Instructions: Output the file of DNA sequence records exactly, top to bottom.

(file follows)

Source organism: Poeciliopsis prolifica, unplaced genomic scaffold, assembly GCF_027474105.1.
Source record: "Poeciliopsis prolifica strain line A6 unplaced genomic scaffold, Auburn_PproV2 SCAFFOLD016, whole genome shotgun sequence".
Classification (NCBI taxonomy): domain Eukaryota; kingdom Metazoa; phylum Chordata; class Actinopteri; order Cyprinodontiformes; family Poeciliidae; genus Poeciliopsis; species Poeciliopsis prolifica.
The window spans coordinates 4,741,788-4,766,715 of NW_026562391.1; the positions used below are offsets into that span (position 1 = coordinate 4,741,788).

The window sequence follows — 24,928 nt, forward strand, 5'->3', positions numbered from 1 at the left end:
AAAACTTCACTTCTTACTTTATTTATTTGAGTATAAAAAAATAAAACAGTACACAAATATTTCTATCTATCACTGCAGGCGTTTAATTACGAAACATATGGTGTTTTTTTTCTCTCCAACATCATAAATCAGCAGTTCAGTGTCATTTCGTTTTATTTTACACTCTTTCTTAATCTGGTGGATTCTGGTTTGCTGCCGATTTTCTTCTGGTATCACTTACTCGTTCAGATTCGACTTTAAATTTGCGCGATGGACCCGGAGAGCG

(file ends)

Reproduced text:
Source organism: Poeciliopsis prolifica, unplaced genomic scaffold, assembly GCF_027474105.1.
Source record: "Poeciliopsis prolifica strain line A6 unplaced genomic scaffold, Auburn_PproV2 SCAFFOLD016, whole genome shotgun sequence".
Classification (NCBI taxonomy): domain Eukaryota; kingdom Metazoa; phylum Chordata; class Actinopteri; order Cyprinodontiformes; family Poeciliidae; genus Poeciliopsis; species Poeciliopsis prolifica.
The window spans coordinates 4,741,788-4,766,715 of NW_026562391.1; the positions used below are offsets into that span (position 1 = coordinate 4,741,788).

The window sequence follows — 24,928 nt, forward strand, 5'->3', positions numbered from 1 at the left end:
AAAACTTCACTTCTTACTTTATTTATTTGAGTATAAAAAAATAAAACAGTACACAAATATTTCTATCTATCACTGCAGGCGTTTAATTACGAAACATATGGTGTTTTTTTTCTCTCCAACATCATAAATCAGCAGTTCAGTGTCATTTCGTTTTATTTTACACTCTTTCTTAATCTGGTGGATTCTGGTTTGCTGCCGATTTTCTTCTGGTATCACTTACTCGTTCAGATTCGACTTTAAATTTGCGCGATGGACCCGGAGAGCG